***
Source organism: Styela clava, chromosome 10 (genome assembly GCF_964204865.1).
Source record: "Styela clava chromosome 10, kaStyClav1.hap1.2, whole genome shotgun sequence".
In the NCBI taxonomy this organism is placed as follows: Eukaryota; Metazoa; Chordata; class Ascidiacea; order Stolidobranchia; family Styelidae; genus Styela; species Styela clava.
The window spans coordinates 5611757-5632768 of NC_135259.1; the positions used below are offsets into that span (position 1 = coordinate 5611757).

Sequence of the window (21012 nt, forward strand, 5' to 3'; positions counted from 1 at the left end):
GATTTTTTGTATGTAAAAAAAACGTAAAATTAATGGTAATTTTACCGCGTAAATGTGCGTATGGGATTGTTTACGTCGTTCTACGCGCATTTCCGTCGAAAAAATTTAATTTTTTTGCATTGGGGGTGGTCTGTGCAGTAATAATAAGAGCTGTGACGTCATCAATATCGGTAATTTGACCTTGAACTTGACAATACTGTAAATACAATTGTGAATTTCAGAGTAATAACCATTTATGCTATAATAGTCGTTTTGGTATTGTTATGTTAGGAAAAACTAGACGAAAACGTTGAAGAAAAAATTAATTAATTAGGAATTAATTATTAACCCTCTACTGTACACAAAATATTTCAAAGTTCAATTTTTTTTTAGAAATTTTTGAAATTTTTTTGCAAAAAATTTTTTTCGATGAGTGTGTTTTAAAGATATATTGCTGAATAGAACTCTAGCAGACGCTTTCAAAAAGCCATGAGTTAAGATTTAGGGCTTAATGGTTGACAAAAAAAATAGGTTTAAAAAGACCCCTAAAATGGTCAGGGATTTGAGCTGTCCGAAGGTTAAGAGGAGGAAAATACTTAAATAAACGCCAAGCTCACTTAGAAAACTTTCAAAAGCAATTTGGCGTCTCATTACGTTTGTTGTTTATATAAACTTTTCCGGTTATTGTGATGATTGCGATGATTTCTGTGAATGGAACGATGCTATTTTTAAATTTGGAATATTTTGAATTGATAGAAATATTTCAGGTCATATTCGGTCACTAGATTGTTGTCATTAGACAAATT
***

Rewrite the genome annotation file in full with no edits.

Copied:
Source organism: Styela clava, chromosome 10 (genome assembly GCF_964204865.1).
Source record: "Styela clava chromosome 10, kaStyClav1.hap1.2, whole genome shotgun sequence".
In the NCBI taxonomy this organism is placed as follows: Eukaryota; Metazoa; Chordata; class Ascidiacea; order Stolidobranchia; family Styelidae; genus Styela; species Styela clava.
The window spans coordinates 5611757-5632768 of NC_135259.1; the positions used below are offsets into that span (position 1 = coordinate 5611757).

Sequence of the window (21012 nt, forward strand, 5' to 3'; positions counted from 1 at the left end):
GATTTTTTGTATGTAAAAAAAACGTAAAATTAATGGTAATTTTACCGCGTAAATGTGCGTATGGGATTGTTTACGTCGTTCTACGCGCATTTCCGTCGAAAAAATTTAATTTTTTTGCATTGGGGGTGGTCTGTGCAGTAATAATAAGAGCTGTGACGTCATCAATATCGGTAATTTGACCTTGAACTTGACAATACTGTAAATACAATTGTGAATTTCAGAGTAATAACCATTTATGCTATAATAGTCGTTTTGGTATTGTTATGTTAGGAAAAACTAGACGAAAACGTTGAAGAAAAAATTAATTAATTAGGAATTAATTATTAACCCTCTACTGTACACAAAATATTTCAAAGTTCAATTTTTTTTTAGAAATTTTTGAAATTTTTTTGCAAAAAATTTTTTTCGATGAGTGTGTTTTAAAGATATATTGCTGAATAGAACTCTAGCAGACGCTTTCAAAAAGCCATGAGTTAAGATTTAGGGCTTAATGGTTGACAAAAAAAATAGGTTTAAAAAGACCCCTAAAATGGTCAGGGATTTGAGCTGTCCGAAGGTTAAGAGGAGGAAAATACTTAAATAAACGCCAAGCTCACTTAGAAAACTTTCAAAAGCAATTTGGCGTCTCATTACGTTTGTTGTTTATATAAACTTTTCCGGTTATTGTGATGATTGCGATGATTTCTGTGAATGGAACGATGCTATTTTTAAATTTGGAATATTTTGAATTGATAGAAATATTTCAGGTCATATTCGGTCACTAGATTGTTGTCATTAGACAAATT